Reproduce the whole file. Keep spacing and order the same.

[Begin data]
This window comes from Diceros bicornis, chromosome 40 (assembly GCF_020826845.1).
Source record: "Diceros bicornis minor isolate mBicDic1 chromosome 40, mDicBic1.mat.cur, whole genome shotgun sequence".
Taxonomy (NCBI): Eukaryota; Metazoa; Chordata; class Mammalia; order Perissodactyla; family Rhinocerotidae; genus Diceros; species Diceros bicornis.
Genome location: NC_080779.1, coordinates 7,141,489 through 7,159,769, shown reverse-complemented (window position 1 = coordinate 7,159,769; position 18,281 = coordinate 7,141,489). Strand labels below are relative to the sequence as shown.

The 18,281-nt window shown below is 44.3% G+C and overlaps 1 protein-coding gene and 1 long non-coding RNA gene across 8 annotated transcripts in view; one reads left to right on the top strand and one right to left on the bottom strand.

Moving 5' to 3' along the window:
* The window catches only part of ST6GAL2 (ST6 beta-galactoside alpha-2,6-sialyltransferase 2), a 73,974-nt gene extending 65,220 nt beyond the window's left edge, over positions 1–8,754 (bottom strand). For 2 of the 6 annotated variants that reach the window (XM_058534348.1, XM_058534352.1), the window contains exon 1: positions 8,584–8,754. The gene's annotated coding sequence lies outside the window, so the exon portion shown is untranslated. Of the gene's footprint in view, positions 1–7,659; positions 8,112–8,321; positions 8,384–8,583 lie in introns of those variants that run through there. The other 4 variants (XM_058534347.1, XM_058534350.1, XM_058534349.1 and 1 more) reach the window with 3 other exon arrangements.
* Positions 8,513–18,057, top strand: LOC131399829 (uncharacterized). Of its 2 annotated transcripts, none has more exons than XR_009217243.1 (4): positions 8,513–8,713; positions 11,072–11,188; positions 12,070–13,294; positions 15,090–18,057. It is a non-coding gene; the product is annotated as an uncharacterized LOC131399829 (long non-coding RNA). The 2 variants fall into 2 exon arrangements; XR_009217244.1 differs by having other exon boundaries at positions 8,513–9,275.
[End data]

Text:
This window comes from Diceros bicornis, chromosome 40 (assembly GCF_020826845.1).
Source record: "Diceros bicornis minor isolate mBicDic1 chromosome 40, mDicBic1.mat.cur, whole genome shotgun sequence".
Taxonomy (NCBI): Eukaryota; Metazoa; Chordata; class Mammalia; order Perissodactyla; family Rhinocerotidae; genus Diceros; species Diceros bicornis.
Genome location: NC_080779.1, coordinates 7,141,489 through 7,159,769, shown reverse-complemented (window position 1 = coordinate 7,159,769; position 18,281 = coordinate 7,141,489). Strand labels below are relative to the sequence as shown.

The 18,281-nt window shown below is 44.3% G+C and overlaps 1 protein-coding gene and 1 long non-coding RNA gene across 8 annotated transcripts in view; one reads left to right on the top strand and one right to left on the bottom strand.

Moving 5' to 3' along the window:
* The window catches only part of ST6GAL2 (ST6 beta-galactoside alpha-2,6-sialyltransferase 2), a 73,974-nt gene extending 65,220 nt beyond the window's left edge, over positions 1–8,754 (bottom strand). For 2 of the 6 annotated variants that reach the window (XM_058534348.1, XM_058534352.1), the window contains exon 1: positions 8,584–8,754. The gene's annotated coding sequence lies outside the window, so the exon portion shown is untranslated. Of the gene's footprint in view, positions 1–7,659; positions 8,112–8,321; positions 8,384–8,583 lie in introns of those variants that run through there. The other 4 variants (XM_058534347.1, XM_058534350.1, XM_058534349.1 and 1 more) reach the window with 3 other exon arrangements.
* Positions 8,513–18,057, top strand: LOC131399829 (uncharacterized). Of its 2 annotated transcripts, none has more exons than XR_009217243.1 (4): positions 8,513–8,713; positions 11,072–11,188; positions 12,070–13,294; positions 15,090–18,057. It is a non-coding gene; the product is annotated as an uncharacterized LOC131399829 (long non-coding RNA). The 2 variants fall into 2 exon arrangements; XR_009217244.1 differs by having other exon boundaries at positions 8,513–9,275.